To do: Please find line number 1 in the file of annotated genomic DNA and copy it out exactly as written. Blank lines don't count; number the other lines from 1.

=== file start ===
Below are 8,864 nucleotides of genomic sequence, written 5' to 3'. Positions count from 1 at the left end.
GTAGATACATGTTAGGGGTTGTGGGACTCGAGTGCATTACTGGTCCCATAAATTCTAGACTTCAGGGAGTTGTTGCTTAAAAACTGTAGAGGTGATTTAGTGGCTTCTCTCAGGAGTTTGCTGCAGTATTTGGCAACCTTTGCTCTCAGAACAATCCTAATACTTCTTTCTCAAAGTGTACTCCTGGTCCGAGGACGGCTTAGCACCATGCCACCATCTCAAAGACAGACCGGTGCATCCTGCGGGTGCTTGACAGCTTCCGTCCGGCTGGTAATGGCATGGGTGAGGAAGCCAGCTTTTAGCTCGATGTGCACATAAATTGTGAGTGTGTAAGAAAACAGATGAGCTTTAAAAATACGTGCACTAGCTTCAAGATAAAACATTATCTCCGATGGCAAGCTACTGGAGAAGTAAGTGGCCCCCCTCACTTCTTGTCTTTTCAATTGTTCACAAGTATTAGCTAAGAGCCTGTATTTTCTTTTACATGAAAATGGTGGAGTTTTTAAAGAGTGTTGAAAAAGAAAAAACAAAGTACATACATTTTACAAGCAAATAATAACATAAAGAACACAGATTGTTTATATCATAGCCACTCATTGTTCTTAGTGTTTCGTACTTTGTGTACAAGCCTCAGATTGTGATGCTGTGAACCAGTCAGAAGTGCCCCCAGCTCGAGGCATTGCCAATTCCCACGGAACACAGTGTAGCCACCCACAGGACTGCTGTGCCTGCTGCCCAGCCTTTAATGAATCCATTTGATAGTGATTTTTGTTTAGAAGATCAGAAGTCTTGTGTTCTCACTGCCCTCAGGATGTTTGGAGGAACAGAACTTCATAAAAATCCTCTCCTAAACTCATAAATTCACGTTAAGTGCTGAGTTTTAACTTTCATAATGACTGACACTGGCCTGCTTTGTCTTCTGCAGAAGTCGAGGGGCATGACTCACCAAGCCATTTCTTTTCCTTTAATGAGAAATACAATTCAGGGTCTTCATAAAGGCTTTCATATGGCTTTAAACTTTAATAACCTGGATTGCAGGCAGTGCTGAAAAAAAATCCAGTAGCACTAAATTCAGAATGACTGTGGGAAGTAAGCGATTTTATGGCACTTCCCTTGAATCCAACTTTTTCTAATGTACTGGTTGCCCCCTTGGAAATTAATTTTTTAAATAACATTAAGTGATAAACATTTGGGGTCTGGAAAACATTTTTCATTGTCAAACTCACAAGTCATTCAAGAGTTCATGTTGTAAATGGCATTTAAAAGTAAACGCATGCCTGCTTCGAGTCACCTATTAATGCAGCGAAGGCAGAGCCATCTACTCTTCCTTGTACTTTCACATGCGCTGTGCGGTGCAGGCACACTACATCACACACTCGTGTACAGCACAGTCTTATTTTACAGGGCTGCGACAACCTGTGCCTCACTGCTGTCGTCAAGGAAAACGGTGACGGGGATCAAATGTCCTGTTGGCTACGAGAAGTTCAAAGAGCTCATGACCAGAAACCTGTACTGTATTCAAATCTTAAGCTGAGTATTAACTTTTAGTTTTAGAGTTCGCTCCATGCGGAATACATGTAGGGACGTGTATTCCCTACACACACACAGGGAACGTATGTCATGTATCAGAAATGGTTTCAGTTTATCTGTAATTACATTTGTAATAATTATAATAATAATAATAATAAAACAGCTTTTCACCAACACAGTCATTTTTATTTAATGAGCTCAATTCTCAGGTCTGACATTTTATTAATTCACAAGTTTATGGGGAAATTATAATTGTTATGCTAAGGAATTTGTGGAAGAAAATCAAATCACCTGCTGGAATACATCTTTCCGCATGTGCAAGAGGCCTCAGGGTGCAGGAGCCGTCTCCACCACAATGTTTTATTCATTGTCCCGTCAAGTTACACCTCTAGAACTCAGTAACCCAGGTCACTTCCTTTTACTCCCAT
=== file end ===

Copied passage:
Below are 8,864 nucleotides of genomic sequence, written 5' to 3'. Positions count from 1 at the left end.